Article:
School was almost out for Christmas vacation, and I sweated my way through the pageant at school, my crepe paper Frosty the Snowman costume limp and damp. My mother typed day and night, trying to finish up all the term papers the local college students brought her to complete before the end of the term. I tried to pretend that the clacking of the typewriter keys was the "prancing and pawing of each little hoof," but my summer pajamas and the presence of the window fan spoiled the illusion.
My dreams for Christmas were as tattered as the old red bow on the wreath my father hung on the front door. "Why don't we get a new one?" I asked him.
He seemed surprised. "I've put this on door every year since your mother and I got married. It's a tradition."
However, one tradition was sidelined that year. My mother had too much work to do her usual baking, so Dad bought the holiday cookies at the grocery store. I licked the frosting off a gingerbread reindeer and scowled.
My handprint in plaster of Paris was already wrapped up as a gift for my parents. I had made my grandmother a potholder, and hung it on the tree. I had whispered half-heartedly into the ear of a red-faced Santa at the department store. Despite being temporarily distracted by thoughts of a toy refrigerator and a bride doll, a general feeling of dissatisfaction consumed me.
That night, I pulled the sheet up over my head and went to sleep to dream of sleigh rides and things I would never see in Fayetteville. Much later, I woke up to my mother's whisper. "You've got to get up, honey. There's something you have to see."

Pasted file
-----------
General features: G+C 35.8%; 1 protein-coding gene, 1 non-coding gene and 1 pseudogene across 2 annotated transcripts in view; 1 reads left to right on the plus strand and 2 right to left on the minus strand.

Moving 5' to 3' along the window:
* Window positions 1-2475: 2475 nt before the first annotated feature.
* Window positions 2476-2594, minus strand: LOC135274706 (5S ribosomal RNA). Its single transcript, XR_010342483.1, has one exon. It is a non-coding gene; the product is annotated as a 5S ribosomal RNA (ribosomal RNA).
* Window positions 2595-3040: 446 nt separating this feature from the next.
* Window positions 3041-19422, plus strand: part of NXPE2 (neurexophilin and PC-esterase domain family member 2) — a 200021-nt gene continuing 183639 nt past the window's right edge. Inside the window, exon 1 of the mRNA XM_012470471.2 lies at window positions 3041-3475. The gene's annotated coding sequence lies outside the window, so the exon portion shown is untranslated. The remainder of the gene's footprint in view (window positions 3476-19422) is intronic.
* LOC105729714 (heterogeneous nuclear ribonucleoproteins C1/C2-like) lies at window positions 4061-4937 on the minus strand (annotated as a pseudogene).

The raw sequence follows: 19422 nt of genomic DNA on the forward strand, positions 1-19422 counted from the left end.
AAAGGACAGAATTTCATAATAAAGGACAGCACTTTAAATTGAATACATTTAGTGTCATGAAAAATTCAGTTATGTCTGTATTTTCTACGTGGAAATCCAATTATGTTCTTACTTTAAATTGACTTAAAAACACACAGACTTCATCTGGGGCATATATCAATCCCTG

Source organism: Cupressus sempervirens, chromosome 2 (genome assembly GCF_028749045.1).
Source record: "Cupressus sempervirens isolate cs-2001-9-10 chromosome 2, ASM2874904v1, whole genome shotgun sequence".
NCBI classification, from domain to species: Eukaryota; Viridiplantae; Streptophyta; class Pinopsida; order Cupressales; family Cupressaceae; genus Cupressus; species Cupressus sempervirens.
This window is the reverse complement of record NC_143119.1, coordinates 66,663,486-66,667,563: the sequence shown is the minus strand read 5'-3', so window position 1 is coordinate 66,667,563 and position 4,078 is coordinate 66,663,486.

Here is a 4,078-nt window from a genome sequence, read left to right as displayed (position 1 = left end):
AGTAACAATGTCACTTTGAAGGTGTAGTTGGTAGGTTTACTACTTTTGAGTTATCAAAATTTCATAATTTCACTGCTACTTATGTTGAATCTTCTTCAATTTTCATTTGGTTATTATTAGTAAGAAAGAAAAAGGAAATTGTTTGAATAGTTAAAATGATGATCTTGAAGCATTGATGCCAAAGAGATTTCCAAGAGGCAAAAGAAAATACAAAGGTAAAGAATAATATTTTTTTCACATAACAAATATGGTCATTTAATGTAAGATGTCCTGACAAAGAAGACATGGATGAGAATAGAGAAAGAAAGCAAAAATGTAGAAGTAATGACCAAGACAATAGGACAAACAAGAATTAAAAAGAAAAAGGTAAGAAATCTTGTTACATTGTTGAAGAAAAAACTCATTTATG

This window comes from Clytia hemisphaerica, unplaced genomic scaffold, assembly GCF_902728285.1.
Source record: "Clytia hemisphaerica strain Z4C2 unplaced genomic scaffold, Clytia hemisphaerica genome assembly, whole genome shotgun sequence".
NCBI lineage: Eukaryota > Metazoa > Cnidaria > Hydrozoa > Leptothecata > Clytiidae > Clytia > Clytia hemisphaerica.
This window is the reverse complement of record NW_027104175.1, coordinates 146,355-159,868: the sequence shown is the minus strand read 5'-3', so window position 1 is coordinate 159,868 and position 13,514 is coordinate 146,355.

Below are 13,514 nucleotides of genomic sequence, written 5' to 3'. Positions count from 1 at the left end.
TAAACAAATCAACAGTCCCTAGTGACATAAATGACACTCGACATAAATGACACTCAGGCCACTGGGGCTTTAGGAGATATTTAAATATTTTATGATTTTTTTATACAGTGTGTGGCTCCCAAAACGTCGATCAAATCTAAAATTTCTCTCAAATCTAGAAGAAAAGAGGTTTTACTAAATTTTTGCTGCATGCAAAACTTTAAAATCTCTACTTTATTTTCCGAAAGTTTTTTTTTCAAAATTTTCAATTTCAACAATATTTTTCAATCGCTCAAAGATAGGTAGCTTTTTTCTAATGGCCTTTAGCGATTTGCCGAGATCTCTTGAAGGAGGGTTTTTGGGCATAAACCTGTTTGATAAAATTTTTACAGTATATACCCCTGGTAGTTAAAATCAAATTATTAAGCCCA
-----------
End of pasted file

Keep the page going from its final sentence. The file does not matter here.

Certain that Santa had stumbled down our chimney a couple of days early, I followed down the hall behind my mother and into the back bedroom. My father was waiting for me too, his eyes excited.
I peered around, looking for a Christmas miracle. Finding nothing, I asked, "What's happening?"
My father said, "Your caterpillar finished changing into a butterfly. Actually, he changed into a cecropia moth. But he's going to be a beauty."
I followed his gaze towards one of the manuscript boxes my mother used to place finished pages, expecting to see a brightly colored pair of wings. Instead, a little wet creature crawled from manuscript box to manuscript box, soaking through original pages and carbon copies alike. I was indignant. "He's ugly!"
"Just wait," my mother said. "He's not finished."
I sat down between my parents, and watched the newly hatched moth move his wings for the first time, then gradually straighten himself out. The entire time, he walked back and forth over the neat boxes of typed manuscripts, and even I knew that my mother faced hours of additional work to replace the pages that the moth spoiled and left damp. But she didn't seem to mind and smiled at him as he dried off, his wings beginning to show their colors. I saw how happy she seemed, despite having little sleep in many days. I moved closer to her on the bed.
The sun came up, and the moth warmed himself on the windowsill, slowly fanning his wings and moving his legs. My father remarked, "He's lucky it's so warm. It's the wrong time of year for moths and butterflies."
I thought, it's winter! It's Christmas! I was suddenly alarmed. "What will happen to him?"
My mother said, "He doesn't need much time to get his work done. So as long as this warm weather holds he'll be okay. But we've got to let him go. He can't do anything locked up in the house."
So after the sun was high and the morning mild and sunny, we took the moth outside perched on the end of a stick. He paused for awhile, then fluttered without a sound up into the naked maple tree and rested.
I cupped my hands around my eyes and watched him as he sat, a single ornament in the dark branches. Then silently he flew away, flashing bright as tinsel.